And one Indiana campus is leading the charge: Purdue University.
America's heartland is known for big bands, school spirit, and the simple life. It's now also the trendsetter for the luxury dorm.
"I have my living room area with my couch and my fish tank and my TV center," student Kristen Fox explained.
And surprisingly, there was nothing that she wanted that she couldn't fit.
The newest dorm at Purdue now features flat screens, free laundry, maid service, private bathrooms and no roommates!
"It just is really a comfortable feeling to know that you have some place to come that's just yours," another student explained.
But that comfort comes at a steep price: $5,000 more than a regular dorm. But to Ali Wylam's parents, it's money well spent.
Purdue University: See The Posh Dorms
"She can study when she needs to study, she can sleep when she needs to sleep, it's important to her," Ali's mom Dee Ann explained.
"Kids these days have their own bedrooms, have their own bathrooms, whereas when I grew up, I shared all of that," Ali's dad Dave added.
There are some people who would see this and say, "Ali is spoiled!"
But she says, "We feel lucky, rather than spoiled."
So does Amy Mercer: when she asked her mom and dad for the extra $5,000, she says they told her she deserves it.
The trend is spreading nationwide. Some 83 percent of new college dorms are offering hotel-like amenities, everything from hot tubs and beach volleyball courts to tanning booths.
It's a pretty good life for those who can afford it.
If you want to see how the other half lives, visit students Jim and Steve, forced to share a more typical dorm room.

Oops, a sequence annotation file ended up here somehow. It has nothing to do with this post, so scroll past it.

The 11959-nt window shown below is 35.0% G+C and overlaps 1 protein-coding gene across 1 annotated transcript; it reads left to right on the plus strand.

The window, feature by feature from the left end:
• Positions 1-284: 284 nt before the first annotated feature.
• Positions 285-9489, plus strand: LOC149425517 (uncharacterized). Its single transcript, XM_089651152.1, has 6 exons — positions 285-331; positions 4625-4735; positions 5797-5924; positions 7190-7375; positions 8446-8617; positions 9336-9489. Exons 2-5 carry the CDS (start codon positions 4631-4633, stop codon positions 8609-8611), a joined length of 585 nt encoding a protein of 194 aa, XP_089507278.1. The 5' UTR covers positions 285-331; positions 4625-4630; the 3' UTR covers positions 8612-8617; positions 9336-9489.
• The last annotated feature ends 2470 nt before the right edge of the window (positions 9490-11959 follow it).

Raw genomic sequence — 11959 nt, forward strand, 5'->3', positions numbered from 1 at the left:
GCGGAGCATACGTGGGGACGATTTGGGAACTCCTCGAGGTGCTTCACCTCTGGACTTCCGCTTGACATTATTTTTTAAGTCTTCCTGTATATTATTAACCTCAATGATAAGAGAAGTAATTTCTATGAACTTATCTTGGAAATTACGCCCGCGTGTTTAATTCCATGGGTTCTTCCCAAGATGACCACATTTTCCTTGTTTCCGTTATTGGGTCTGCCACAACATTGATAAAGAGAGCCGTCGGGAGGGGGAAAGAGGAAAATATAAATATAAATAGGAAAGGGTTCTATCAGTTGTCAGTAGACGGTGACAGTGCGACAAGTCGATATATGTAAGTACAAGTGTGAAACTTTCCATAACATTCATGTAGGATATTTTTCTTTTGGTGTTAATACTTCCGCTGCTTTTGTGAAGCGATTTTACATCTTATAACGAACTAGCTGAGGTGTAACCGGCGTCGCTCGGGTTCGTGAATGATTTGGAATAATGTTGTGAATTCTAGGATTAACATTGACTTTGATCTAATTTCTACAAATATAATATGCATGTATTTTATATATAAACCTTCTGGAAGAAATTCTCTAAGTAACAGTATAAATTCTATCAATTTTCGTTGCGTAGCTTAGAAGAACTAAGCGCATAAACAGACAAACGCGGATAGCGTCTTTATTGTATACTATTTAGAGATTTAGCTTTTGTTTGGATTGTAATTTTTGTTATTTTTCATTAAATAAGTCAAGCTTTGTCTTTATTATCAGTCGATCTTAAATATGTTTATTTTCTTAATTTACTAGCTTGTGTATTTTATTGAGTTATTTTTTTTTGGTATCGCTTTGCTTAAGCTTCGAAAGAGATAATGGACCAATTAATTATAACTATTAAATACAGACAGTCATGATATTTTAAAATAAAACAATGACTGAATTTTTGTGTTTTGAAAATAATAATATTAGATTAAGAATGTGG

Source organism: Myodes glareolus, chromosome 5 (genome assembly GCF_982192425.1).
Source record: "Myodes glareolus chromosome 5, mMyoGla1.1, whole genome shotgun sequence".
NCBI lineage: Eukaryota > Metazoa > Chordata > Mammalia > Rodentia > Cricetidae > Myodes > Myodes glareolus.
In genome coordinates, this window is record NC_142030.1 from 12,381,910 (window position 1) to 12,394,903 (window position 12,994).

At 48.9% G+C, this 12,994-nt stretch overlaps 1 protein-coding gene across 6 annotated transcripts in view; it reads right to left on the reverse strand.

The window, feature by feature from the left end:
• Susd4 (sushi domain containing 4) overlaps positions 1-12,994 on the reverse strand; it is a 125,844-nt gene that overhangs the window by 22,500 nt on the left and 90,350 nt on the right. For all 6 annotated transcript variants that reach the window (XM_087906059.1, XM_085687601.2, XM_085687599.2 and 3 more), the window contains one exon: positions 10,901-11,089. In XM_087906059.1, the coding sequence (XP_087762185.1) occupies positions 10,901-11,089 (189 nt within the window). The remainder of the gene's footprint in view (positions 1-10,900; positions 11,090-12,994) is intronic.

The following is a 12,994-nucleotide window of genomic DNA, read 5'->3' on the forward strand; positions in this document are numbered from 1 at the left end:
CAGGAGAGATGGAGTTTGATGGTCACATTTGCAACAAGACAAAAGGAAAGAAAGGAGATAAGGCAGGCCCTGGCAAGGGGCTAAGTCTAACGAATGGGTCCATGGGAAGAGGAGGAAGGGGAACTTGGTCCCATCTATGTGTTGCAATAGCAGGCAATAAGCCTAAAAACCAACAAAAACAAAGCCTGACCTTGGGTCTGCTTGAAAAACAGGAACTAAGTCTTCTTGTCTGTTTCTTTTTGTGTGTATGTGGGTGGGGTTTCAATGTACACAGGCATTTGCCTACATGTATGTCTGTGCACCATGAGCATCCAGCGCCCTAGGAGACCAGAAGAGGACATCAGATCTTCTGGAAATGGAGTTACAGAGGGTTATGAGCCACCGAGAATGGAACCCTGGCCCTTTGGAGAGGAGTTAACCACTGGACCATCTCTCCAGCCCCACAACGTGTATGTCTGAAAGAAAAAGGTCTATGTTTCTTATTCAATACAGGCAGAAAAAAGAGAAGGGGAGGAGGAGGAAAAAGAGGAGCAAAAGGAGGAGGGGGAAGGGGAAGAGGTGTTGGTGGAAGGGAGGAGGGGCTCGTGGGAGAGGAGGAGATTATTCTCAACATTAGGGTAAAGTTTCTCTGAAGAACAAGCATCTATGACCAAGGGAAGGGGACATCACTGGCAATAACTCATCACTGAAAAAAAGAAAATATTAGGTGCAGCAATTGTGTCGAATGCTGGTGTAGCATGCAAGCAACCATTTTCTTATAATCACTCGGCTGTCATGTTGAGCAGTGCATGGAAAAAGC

Asked if he's jealous, Steve told Solorzano, "Mmm, a little bit, yeah!"
"Do you know they have weekly maid service in their bathrooms?" Solorzano asked another student.
""Dude, are you serious? They don't have to clean their own bathrooms? That's messed up!" another student reacted.
Around campus, Solorzano found some outrage. "I'm sorry, but you don't need a flat screen TV, you know, for your living arrangement," a student said.
But students inside the luxury dorms hardly seem bothered.
"You feel guilty at all when you walk in here and think of your friends across the street in the other dorm?" Solorzano asked student Amy Mercer?
"No," she replied, smiling and shaking her head. "I feel bad for them!"
As for parents, Ali Wylam's parents Dee Ann and Dave unanimously agreed that they wished the posher dorms had existed when they attended school.
That $5,000 is a hefty increase over what students normally pay. Purdue's dorms usually cost $9,000 a year. But it's $14,000 for the new towers.
We should point out that the new dorms are not open to freshmen who are encouraged to live the simple life, before getting a taste of luxury.